The Old Enemies

The author of this blog is not in any way a medical or mental health provider.

The experiences recounted below are one person’s story of dealing with depression and anxiety.

If you or a loved one suffer from any medical, mental, emotional or spiritual illness or disease you should seek immediate professional help.


Many famous and historical people have wrestled with my old enemy, depression. Abraham Lincoln, Charles Spurgeon, and Robin Williams are only a few. Many more of us common, everyday folks wrestle with it too, myself included.

Upon my initial diagnosis in the mid-1990’s I was resistant to medication. My whole life I had been taught that a Christian, a true Believer, could praise, worship, pray and work the blues away. I had been semi-successful with this approach for over a decade. Praising God did make me feel better. Worshiping God did lighten my emotional burdens. Praying did give me relief. Working was a wonderful escape. Yet there came a time when these alone were no longer enough. When the doctor first spoke the words aloud, “Clinical depression” I wanted to get up and run out of his office. The word “clinical” made it sound so ominous.

But as he explained what clinical depression was I could quiet my mind to hear the potential benefits of trying medication. Chief among those reasons was the realization that clinical depression, though named that I am sure for a very good reason, could also be labeled “chemical depression” for it is the lack of the chemicals in the brain balancing that causes depression. Looking at it from that viewpoint helped me agree to try an antidepressant.

Warned that the antidepressant would take up to two weeks to start really working I was prepared for two weeks of no changes. Then within a week I woke up and it was as if a fog had lifted from my life. My apartment seemed more real. Getting ready to go out was not a chore but a joy. Once outside I looked at the colors around me in awe, it seemed like ages since I’d last seen color. My life went from being wrapped in a black and white fog to Technicolor and it seemed to have happened overnight.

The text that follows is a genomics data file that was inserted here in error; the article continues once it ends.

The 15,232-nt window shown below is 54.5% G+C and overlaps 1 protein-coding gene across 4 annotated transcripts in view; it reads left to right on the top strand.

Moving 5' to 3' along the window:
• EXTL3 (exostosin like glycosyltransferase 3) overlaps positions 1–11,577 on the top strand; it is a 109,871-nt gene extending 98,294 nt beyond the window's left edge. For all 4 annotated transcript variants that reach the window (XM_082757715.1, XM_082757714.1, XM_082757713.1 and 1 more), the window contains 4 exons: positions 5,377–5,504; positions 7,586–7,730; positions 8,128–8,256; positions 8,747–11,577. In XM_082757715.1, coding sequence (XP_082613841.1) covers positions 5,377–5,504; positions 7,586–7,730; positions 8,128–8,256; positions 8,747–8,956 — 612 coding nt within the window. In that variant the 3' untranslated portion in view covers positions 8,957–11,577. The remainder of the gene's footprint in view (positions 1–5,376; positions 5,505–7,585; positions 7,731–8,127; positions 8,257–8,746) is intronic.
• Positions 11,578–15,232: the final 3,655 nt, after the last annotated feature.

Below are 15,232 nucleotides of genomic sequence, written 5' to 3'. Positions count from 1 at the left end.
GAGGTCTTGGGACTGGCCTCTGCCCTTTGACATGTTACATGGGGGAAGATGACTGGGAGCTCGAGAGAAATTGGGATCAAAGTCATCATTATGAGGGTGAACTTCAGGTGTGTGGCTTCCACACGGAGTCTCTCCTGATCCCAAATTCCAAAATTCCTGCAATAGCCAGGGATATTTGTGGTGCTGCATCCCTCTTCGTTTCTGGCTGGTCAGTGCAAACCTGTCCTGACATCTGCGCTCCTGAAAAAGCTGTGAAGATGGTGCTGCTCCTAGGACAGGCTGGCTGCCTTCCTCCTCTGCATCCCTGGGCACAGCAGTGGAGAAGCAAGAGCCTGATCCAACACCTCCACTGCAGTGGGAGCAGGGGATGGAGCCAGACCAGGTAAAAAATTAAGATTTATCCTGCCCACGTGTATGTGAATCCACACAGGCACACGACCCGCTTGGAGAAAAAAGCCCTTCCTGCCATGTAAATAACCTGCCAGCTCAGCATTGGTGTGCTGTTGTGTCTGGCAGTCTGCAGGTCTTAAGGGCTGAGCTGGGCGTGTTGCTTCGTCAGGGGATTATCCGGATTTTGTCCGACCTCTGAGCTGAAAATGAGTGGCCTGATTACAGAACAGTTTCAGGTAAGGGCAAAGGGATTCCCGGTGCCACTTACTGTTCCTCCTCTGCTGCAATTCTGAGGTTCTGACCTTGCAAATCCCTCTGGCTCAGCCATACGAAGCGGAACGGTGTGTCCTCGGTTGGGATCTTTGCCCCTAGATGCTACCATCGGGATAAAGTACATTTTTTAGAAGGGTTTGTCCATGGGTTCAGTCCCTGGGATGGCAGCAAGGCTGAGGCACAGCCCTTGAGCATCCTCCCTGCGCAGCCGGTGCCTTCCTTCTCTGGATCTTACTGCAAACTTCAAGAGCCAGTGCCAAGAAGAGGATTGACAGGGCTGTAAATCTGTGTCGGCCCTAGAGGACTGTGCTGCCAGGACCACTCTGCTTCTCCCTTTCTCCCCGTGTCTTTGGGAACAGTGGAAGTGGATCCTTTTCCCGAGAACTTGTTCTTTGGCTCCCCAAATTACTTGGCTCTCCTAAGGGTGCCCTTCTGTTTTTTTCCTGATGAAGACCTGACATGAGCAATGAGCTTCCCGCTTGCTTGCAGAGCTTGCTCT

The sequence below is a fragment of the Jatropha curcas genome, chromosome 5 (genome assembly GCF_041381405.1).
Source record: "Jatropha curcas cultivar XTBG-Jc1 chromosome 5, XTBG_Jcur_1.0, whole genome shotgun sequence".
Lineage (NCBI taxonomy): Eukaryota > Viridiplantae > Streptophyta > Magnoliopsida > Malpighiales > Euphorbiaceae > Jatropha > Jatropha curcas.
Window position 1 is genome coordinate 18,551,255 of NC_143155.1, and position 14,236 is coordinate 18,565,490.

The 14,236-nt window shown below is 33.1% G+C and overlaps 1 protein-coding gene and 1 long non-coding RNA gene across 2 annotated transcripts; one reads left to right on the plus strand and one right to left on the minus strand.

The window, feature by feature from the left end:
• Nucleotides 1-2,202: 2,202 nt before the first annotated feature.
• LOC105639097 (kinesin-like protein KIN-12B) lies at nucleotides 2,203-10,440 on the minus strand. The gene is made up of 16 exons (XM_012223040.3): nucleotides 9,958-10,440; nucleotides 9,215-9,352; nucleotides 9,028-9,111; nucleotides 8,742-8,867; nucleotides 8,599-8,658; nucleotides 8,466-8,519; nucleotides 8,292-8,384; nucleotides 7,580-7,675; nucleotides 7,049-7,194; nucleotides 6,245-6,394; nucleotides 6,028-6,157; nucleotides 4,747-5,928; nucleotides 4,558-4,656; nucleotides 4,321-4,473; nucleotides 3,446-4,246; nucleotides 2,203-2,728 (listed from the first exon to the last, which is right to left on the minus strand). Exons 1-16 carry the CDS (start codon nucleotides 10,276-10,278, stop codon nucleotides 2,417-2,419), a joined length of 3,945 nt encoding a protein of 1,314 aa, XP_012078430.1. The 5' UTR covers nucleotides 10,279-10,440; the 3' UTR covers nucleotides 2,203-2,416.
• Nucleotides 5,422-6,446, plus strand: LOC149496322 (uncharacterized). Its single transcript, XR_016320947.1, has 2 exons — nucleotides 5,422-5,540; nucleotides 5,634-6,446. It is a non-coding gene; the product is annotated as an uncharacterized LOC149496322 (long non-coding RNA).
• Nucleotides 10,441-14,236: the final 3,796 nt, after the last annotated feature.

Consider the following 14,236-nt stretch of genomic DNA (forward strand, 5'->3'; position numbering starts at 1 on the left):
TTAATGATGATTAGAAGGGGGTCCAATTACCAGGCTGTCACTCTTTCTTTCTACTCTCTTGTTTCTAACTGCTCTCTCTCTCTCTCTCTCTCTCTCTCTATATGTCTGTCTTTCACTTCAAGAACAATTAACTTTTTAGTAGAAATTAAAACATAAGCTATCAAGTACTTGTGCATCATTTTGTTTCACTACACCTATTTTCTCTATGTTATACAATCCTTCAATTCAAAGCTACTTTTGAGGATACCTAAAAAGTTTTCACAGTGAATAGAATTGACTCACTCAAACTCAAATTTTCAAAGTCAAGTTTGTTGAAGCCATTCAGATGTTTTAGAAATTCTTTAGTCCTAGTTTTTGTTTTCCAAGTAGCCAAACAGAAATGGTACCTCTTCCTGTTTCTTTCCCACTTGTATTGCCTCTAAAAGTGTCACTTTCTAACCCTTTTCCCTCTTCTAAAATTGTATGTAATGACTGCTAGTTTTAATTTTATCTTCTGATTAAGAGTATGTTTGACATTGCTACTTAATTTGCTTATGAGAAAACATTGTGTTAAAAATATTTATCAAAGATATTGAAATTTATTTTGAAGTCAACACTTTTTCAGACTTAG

There were months when I couldn’t afford the medication. And there were stretches of time I didn’t need it. But I also became very good at recognizing when I did need it. Along the way, I’ve stopped being embarrassed by being clinically depressed. It doesn’t mean my faith in God is weak or non-existent. It is a fragility of my human body.

As a child who grew up in a traumatic life it is reasonable to learn that the serotonin in my brain’s chemicals would get used up. As phases of good and bad would come and go the levels would go up and down. Eventually down used up all I had and down is where I stayed even when things were good in my life.

When my health began to deteriorate around 2004 anxiety crept up on me like a slithering vine. Panic attacks followed. I once left a cart full of groceries in the middle of a Wal-Mart because I was unable to fight the panic attack and knew if I stayed I’d end up screaming and not be able to stop. This time when I sought help the doctor added an anti-anxiety medication to my anti-depressant. I learned to think ahead and if I knew a particularly difficult time was ahead I made sure my prescriptions for neither medication lapsed. Then I lost the insurance coverage that covered my therapist and my psychiatrist and was shuttled to a different set with unrealistic restrictions. Unable to afford to continue I kept the prescriptions active and halved my dosage to make it stretch as long as possible. But one night I took my last pills.

It wasn’t long until the insomnia struck and I would go days without sleep, sometimes catching a two or three hour nap. The panic attacks were back as well. I was blessed that having had my psychiatrist and medical doctor collaborate in my care for eight years my medical doctor prescribed both the medications for me.

I woke up Sunday morning with that awful fog gone. Colors were colors again. There was joy in Mudville* again. The praise and worship at church reached deeper. The pastor’s words didn’t seem to swim toward me and fail to reach me. I drew in a breath and it went all the way inside me, not seeming to fill just the slightest bit of my lungs.

Lessons of life have taught me not to forsake my quiet time with God. Not to forsake worshipping with my brothers and sisters in Christ. And they have taught me not to deny myself access to the medication I need.

If you suffer with depression, anxiety, panic attacks, extreme phobias or any other mental disease/illness seeking help is grabbing hold of the lifeline being thrown to you. God heals, in my opinion, in four ways and one of those is through the knowledge He has allowed mankind to learn to create medications as well as other medical and scientific means to heal or help your life be more enjoyable. I am grateful.


*Reference to the poem “Casey at the Bat” by Ernest Lawrence Thayer, 1888.

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